For those without much experience in the web development process, it can be hard to know what to look for in a web development company. In previous posts we have addressed Five Questions to Ask Your Prospective Web Developer and What to Look for When Hiring a Web Designer/Developer. That information is important. It’s equally important to know what behaviors and characteristics to be wary of. That’s why we’ve written this Ten Red Flags article.
Ensure that you hire the right media partner. Watch out for these red flags.
1. Big Red Flag:They don’t ask any questions about your business, customers or goals.
Every business and every website is different. In fact, it’s those differences that make a business unique. The developer needs to understand your business before they begin the process of developing your website. A good developer is interested, curious and proactive. They want to learn about your goals for the site and plans for the future.
2. They don’t ask about your plan for ongoing changes.
Websites are not set-it-and-forget-it projects. It is important to make frequent updates to content to keep the site looking fresh and current. The best websites, the ones that deliver the strongest results, are constantly being tweaked. Have a plan for who, how and when changes will be made. This is critical to your success.
3. They don’t provide suggestions.
It is unlikely that you will know about search engine optimization and keywords. The developer should offer suggestions to optimize the information you provide. They should also offer suggestions for creating additional content to drive relevant traffic. Consider it a red flag if they are simply taking what you provide and not offering any constructive feedback.
4. They aren’t prompt returning calls or emails.
Most people show their true colors from day one. If your prospective developer is not prompt returning calls or emails, it’s quite likely that the behavior will continue well into the project.
5. The proposal is cookie-cutter.
Unless you’re looking for a cookie-cutter website, the website proposal your potential developer delivers should be specific to your project, with a thorough recap of the goals and objectives, and a roadmap with an itemized scope of work and timeline.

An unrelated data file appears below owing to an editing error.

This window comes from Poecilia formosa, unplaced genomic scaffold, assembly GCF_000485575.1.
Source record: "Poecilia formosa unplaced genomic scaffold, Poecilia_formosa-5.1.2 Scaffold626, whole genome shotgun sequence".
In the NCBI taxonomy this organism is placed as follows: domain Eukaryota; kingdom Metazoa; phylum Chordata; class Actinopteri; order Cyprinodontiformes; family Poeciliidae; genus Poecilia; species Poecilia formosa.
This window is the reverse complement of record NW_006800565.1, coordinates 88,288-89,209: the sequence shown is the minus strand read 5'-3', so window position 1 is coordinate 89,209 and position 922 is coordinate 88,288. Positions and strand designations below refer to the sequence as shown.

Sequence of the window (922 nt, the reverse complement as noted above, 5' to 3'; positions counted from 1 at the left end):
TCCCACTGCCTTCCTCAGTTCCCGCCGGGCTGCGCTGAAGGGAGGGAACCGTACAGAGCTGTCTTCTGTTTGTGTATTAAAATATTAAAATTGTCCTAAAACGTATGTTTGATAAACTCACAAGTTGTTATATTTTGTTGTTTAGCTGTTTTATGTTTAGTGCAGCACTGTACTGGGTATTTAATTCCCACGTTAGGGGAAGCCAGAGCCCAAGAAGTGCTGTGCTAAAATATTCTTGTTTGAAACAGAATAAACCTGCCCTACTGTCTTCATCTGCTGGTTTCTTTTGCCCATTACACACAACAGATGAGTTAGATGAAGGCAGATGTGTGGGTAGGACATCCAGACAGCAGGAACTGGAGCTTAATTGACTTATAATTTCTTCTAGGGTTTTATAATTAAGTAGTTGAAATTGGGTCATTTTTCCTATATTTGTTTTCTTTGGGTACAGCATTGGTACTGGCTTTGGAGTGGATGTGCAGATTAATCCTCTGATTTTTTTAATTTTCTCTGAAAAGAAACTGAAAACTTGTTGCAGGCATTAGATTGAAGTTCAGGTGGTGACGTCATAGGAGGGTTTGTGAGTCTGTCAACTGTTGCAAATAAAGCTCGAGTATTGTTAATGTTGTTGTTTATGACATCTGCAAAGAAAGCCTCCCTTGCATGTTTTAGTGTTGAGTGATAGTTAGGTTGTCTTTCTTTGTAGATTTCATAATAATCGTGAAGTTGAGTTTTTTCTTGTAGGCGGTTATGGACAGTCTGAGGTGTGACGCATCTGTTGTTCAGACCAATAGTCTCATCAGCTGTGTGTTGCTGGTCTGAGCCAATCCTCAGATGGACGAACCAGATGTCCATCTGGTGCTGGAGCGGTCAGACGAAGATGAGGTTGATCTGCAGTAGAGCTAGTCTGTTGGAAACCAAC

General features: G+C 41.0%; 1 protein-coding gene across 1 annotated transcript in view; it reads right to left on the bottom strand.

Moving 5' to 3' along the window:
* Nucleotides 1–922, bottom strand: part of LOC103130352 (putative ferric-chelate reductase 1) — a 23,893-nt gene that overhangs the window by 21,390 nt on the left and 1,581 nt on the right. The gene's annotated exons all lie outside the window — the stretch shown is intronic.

6. The development time is short.
Web development will take longer than you expect. You are hiring a professional. Give them the time they need to do a good job. Don’t rush it. If your developer is saying it’ll take just a week or two, consider this a red flag. It just is not practical to think that you can develop all the relevant content, get good photographs, design, review and test a website that is going to drive serious traffic in that timeframe.
7. No security plan.
Websites are constantly under attack from hackers. The best way to protect your site and your visitors is to keep website software up-to-date and use a high quality hosting service. Up-to-date backups are also vital. If the site is broken or is hacked, you will need to restore a working version. If your prospective developer does not have a plan, look elsewhere.
8. Big Red Flag: No portfolio or reviews.
Having an active portfolio and reviews from previous clients seems like a low bar. If there are no reviews or live samples of their work, what do you have to go on? How will you know if they are up to the job? How can you judge if they’re a good fit? Ideally, the developer will provide a client contact list so you can discuss with them what it’s like to work with this individual or company.
9. Their own website does not rank well in search.
What does it mean when a web designers/developer’s own site is ugly, out of date or worse? Does it have errors, is it not responsive or https? Is it rich with content? What if the contact form doesn’t work, the copywriting is out of date, or it has accessibility issues? In many cases, it means that they don’t really believe or understand how important a website is to a business.
10. They have no interest in an ongoing relationship.
You need a web partner. Eventually, something will go wrong with your website. Eventually, you will want to make a change that only a developer can make. Don’t add trying to find someone to help to your stresses. If a prospective developer is not interested in a long-term relationship, look elsewhere.
Why you should not ignore these red flags
Your website is likely to be your biggest single marketing investment. And, in many cases, it will be the first interaction a potential customer has with your business. Ensure that the developer you choose will be qualified, responsive and in it for the long-haul. Don’t ignore the red flags we have listed.